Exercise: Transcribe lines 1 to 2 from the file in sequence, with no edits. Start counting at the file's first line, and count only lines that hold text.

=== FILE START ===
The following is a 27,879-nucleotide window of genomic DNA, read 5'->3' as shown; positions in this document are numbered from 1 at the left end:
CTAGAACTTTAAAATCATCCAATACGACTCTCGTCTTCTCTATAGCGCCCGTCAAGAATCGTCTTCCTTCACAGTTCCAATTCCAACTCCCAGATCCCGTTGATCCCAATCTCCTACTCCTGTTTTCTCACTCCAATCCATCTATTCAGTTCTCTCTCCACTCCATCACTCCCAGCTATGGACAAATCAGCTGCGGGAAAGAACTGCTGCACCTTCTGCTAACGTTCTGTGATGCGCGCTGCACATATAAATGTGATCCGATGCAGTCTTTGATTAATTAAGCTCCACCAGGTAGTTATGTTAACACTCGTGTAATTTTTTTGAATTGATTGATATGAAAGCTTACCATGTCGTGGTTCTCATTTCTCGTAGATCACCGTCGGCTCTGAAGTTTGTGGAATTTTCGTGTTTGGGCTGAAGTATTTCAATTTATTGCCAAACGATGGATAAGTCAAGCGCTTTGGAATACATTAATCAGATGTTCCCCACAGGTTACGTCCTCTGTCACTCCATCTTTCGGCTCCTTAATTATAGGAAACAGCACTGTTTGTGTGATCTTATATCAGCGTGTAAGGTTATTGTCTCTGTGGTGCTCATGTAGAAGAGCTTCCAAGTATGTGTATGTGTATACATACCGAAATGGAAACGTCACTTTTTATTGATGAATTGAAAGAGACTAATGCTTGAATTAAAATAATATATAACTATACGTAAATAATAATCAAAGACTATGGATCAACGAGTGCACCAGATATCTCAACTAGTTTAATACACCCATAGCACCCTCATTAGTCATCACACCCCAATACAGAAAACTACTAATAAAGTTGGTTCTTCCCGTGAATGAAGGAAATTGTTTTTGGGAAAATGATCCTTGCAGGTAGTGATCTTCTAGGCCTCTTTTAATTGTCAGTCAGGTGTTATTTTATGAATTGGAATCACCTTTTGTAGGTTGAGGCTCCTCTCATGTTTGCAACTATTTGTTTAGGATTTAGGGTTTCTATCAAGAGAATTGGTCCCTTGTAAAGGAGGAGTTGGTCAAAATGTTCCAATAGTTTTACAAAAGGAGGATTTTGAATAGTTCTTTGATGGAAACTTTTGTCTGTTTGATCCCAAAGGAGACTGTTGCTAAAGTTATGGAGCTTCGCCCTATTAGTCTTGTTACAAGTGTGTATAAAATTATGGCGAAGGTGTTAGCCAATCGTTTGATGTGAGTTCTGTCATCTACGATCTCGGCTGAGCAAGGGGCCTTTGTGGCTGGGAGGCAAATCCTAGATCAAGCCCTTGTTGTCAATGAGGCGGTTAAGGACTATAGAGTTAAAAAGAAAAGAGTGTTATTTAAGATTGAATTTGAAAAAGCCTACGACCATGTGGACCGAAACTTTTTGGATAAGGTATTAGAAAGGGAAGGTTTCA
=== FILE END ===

The following is a 27,879-nucleotide window of genomic DNA, read 5'->3' as shown; positions in this document are numbered from 1 at the left end:
CTAGAACTTTAAAATCATCCAATACGACTCTCGTCTTCTCTATAGCGCCCGTCAAGAATCGTCTTCCTTCACAGTTCCAATTCCAACTCCCAGATCCCGTTGATCCCAATCTCCTACTCCTGTTTTCTCACTCCAATCCATCTATTCAGTTCTCTCTCCACTCCATCACTCCCAGCTATGGACAAATCAGCTGCGGGAAAGAACTGCTGCACCTTCTGCTAACGTTCTGTGATGCGCGCTGCACATATAAATGTGATCCGATGCAGTCTTTGATTAATTAAGCTCCACCAGGTAGTTATGTTAACACTCGTGTAATTTTTTTGAATTGATTGATATGAAAGCTTACCATGTCGTGGTTCTCATTTCTCGTAGATCACCGTCGGCTCTGAAGTTTGTGGAATTTTCGTGTTTGGGCTGAAGTATTTCAATTTATTGCCAAACGATGGATAAGTCAAGCGCTTTGGAATACATTAATCAGATGTTCCCCACAGGTTACGTCCTCTGTCACTCCATCTTTCGGCTCCTTAATTATAGGAAACAGCACTGTTTGTGTGATCTTATATCAGCGTGTAAGGTTATTGTCTCTGTGGTGCTCATGTAGAAGAGCTTCCAAGTATGTGTATGTGTATACATACCGAAATGGAAACGTCACTTTTTATTGATGAATTGAAAGAGACTAATGCTTGAATTAAAATAATATATAACTATACGTAAATAATAATCAAAGACTATGGATCAACGAGTGCACCAGATATCTCAACTAGTTTAATACACCCATAGCACCCTCATTAGTCATCACACCCCAATACAGAAAACTACTAATAAAGTTGGTTCTTCCCGTGAATGAAGGAAATTGTTTTTGGGAAAATGATCCTTGCAGGTAGTGATCTTCTAGGCCTCTTTTAATTGTCAGTCAGGTGTTATTTTATGAATTGGAATCACCTTTTGTAGGTTGAGGCTCCTCTCATGTTTGCAACTATTTGTTTAGGATTTAGGGTTTCTATCAAGAGAATTGGTCCCTTGTAAAGGAGGAGTTGGTCAAAATGTTCCAATAGTTTTACAAAAGGAGGATTTTGAATAGTTCTTTGATGGAAACTTTTGTCTGTTTGATCCCAAAGGAGACTGTTGCTAAAGTTATGGAGCTTCGCCCTATTAGTCTTGTTACAAGTGTGTATAAAATTATGGCGAAGGTGTTAGCCAATCGTTTGATGTGAGTTCTGTCATCTACGATCTCGGCTGAGCAAGGGGCCTTTGTGGCTGGGAGGCAAATCCTAGATCAAGCCCTTGTTGTCAATGAGGCGGTTAAGGACTATAGAGTTAAAAAGAAAAGAGTGTTATTTAAGATTGAATTTGAAAAAGCCTACGACCATGTGGACCGAAACTTTTTGGATAAGGTATTAGAAAGGGAAGGTTTCA